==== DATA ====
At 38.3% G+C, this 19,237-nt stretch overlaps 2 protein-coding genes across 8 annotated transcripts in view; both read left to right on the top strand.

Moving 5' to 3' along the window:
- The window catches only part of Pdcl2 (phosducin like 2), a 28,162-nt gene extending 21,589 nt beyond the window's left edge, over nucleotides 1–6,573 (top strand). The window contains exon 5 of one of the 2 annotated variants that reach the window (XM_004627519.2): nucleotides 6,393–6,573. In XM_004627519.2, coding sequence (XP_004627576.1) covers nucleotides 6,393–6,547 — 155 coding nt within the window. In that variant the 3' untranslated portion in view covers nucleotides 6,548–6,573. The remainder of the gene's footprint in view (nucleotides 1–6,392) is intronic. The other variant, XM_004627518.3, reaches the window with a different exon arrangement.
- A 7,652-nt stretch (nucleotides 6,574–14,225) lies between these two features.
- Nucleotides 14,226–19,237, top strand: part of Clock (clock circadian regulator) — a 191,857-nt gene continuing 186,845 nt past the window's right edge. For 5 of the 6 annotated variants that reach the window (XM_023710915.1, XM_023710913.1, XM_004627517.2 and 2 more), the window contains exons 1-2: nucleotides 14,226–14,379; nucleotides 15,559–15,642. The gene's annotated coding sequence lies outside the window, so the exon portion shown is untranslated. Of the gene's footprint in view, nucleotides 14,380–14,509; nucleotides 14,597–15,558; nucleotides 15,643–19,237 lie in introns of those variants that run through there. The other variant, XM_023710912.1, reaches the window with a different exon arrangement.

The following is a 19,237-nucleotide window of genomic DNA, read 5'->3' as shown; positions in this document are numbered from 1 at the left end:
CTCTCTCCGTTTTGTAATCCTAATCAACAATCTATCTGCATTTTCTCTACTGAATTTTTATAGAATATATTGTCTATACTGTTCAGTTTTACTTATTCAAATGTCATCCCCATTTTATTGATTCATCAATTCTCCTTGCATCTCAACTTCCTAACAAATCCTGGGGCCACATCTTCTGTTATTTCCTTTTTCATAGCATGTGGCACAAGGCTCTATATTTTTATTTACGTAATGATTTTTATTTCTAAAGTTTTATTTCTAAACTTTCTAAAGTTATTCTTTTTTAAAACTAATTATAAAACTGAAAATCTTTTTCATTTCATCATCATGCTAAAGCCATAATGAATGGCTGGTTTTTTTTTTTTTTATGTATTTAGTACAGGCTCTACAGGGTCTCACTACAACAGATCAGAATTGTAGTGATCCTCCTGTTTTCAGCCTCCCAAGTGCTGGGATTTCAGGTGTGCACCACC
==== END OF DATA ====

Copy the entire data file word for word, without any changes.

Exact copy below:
At 38.3% G+C, this 19,237-nt stretch overlaps 2 protein-coding genes across 8 annotated transcripts in view; both read left to right on the top strand.

Moving 5' to 3' along the window:
- The window catches only part of Pdcl2 (phosducin like 2), a 28,162-nt gene extending 21,589 nt beyond the window's left edge, over nucleotides 1–6,573 (top strand). The window contains exon 5 of one of the 2 annotated variants that reach the window (XM_004627519.2): nucleotides 6,393–6,573. In XM_004627519.2, coding sequence (XP_004627576.1) covers nucleotides 6,393–6,547 — 155 coding nt within the window. In that variant the 3' untranslated portion in view covers nucleotides 6,548–6,573. The remainder of the gene's footprint in view (nucleotides 1–6,392) is intronic. The other variant, XM_004627518.3, reaches the window with a different exon arrangement.
- A 7,652-nt stretch (nucleotides 6,574–14,225) lies between these two features.
- Nucleotides 14,226–19,237, top strand: part of Clock (clock circadian regulator) — a 191,857-nt gene continuing 186,845 nt past the window's right edge. For 5 of the 6 annotated variants that reach the window (XM_023710915.1, XM_023710913.1, XM_004627517.2 and 2 more), the window contains exons 1-2: nucleotides 14,226–14,379; nucleotides 15,559–15,642. The gene's annotated coding sequence lies outside the window, so the exon portion shown is untranslated. Of the gene's footprint in view, nucleotides 14,380–14,509; nucleotides 14,597–15,558; nucleotides 15,643–19,237 lie in introns of those variants that run through there. The other variant, XM_023710912.1, reaches the window with a different exon arrangement.

The following is a 19,237-nucleotide window of genomic DNA, read 5'->3' as shown; positions in this document are numbered from 1 at the left end:
CTCTCTCCGTTTTGTAATCCTAATCAACAATCTATCTGCATTTTCTCTACTGAATTTTTATAGAATATATTGTCTATACTGTTCAGTTTTACTTATTCAAATGTCATCCCCATTTTATTGATTCATCAATTCTCCTTGCATCTCAACTTCCTAACAAATCCTGGGGCCACATCTTCTGTTATTTCCTTTTTCATAGCATGTGGCACAAGGCTCTATATTTTTATTTACGTAATGATTTTTATTTCTAAAGTTTTATTTCTAAACTTTCTAAAGTTATTCTTTTTTAAAACTAATTATAAAACTGAAAATCTTTTTCATTTCATCATCATGCTAAAGCCATAATGAATGGCTGGTTTTTTTTTTTTTTATGTATTTAGTACAGGCTCTACAGGGTCTCACTACAACAGATCAGAATTGTAGTGATCCTCCTGTTTTCAGCCTCCCAAGTGCTGGGATTTCAGGTGTGCACCACC